Wednesday, July 29, 2015

Judge a Person by Her Bookshelves

Of course I judge people by their bookshelves. When I come into someone's home, I gravitate towards them like a moth to flame. I strain my eyes to see what books complete strangers are reading on the plane, on the subway, at the pool. If a friend raves or rants about a book on Facebook, it could completely change my opinion of her. I almost broke up with a boyfriend because his favorite book of all time was Catcher in the Rye (and he was almost thirty) but the other books on his bookshelves gave him a second chance. I think these judgments are fair game and I am pretty confidant about them.

However, the reverse doesn't work well for me. Friends or family will come over to my house, they'll peruse my bookshelves, and they'll say, "Oh, what did you think of The Nightingale? Isn't it wonderful?" and I'll say, "I don't know. I haven't read it yet. I've heard good things, though." And then they might follow it with, "Oh, but you must have loved Summer Secrets! I adore Jane Green," And I'll have to answer, "I've liked some of her books too, but I haven't read that one yet." You see, all the books in my bookcases are books I haven't read. So it's not really fair to use them to make a judgment of me because I don't know yet whether or not I like them. You can judge me based on what books I want to read, but that's different than judging based on books I've read and loved and collected.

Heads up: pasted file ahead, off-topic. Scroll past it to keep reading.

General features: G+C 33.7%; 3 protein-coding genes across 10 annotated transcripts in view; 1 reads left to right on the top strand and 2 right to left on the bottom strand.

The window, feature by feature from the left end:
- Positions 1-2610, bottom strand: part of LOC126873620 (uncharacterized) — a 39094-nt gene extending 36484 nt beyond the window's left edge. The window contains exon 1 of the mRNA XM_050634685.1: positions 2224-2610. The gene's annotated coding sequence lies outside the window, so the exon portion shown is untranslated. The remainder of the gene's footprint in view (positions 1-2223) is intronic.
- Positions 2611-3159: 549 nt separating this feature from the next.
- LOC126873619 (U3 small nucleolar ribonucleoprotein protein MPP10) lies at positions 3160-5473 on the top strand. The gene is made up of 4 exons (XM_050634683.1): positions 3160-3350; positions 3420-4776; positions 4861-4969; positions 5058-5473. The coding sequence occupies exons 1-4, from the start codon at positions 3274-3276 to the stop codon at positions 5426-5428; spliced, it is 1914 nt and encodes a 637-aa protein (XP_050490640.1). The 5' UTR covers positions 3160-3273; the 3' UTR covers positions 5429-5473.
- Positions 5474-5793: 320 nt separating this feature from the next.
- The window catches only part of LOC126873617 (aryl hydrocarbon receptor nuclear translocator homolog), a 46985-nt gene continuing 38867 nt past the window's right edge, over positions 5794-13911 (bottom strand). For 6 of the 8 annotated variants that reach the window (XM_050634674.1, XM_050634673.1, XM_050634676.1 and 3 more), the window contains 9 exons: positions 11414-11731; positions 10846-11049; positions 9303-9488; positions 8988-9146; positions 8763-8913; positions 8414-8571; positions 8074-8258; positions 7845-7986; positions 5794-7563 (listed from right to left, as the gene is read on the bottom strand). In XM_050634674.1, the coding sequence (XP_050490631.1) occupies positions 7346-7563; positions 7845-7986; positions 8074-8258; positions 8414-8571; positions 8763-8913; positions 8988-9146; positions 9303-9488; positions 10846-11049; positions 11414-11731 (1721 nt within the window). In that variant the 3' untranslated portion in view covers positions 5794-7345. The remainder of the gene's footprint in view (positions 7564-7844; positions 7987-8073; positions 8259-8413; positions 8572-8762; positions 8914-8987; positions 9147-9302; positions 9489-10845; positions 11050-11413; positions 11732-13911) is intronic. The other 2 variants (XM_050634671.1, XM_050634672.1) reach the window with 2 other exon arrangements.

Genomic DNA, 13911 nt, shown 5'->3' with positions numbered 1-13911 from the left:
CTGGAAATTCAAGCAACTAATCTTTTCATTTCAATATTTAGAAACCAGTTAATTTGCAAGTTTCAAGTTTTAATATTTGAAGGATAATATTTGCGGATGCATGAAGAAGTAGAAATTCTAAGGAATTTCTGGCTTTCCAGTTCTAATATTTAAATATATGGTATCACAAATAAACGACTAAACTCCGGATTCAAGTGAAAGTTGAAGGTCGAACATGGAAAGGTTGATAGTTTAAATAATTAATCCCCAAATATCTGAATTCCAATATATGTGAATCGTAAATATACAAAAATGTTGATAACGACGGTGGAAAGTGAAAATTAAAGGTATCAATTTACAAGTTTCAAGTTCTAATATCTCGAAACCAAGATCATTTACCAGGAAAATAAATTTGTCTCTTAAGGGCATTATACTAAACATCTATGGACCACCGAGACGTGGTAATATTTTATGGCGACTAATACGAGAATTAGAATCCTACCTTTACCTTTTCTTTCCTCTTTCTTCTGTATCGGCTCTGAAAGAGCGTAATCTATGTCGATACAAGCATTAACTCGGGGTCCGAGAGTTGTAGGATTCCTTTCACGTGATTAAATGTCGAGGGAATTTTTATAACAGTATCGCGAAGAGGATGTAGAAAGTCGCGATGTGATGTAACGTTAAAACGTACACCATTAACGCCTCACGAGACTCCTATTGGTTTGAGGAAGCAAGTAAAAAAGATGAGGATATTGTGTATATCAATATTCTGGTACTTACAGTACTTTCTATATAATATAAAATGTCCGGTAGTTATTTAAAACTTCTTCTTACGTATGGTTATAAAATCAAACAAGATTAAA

In my defense, I have a lot of books. I've worked in the book industry for more than twenty years, so I have friends who send me books, I'm on a couple of publishers' lists, I have maxed out my reserve list at the library, and I do buy well more than my fair share of books at bookstores. I have currently more than four hundred books in my house that I haven't read yet. If I were to keep all the books I read, on top of the books I haven't yet gotten to, I fear I would die, crushed to death in an avalanche of my own creation (or if I slowly starved with my two broken legs, at least I could read a few more books before I died.)

Yes, I do have a handful of books I hang on to. There's a skinny bookcase tucked away in a corner with classics and some antique editions and other nice, gift-book editions of favorites. Upstairs in my bedroom, I have a shelf of old beloveds, and another shelf of loved children's books. And in my office, a shelf of the books I acquired when I was an editor at St. Martin's Press. But for the majority of books, I want them to go on to a good home. I want to spread the wealth, to encourage more reading. And I need to clear some space on my shelves so I can buy more books!

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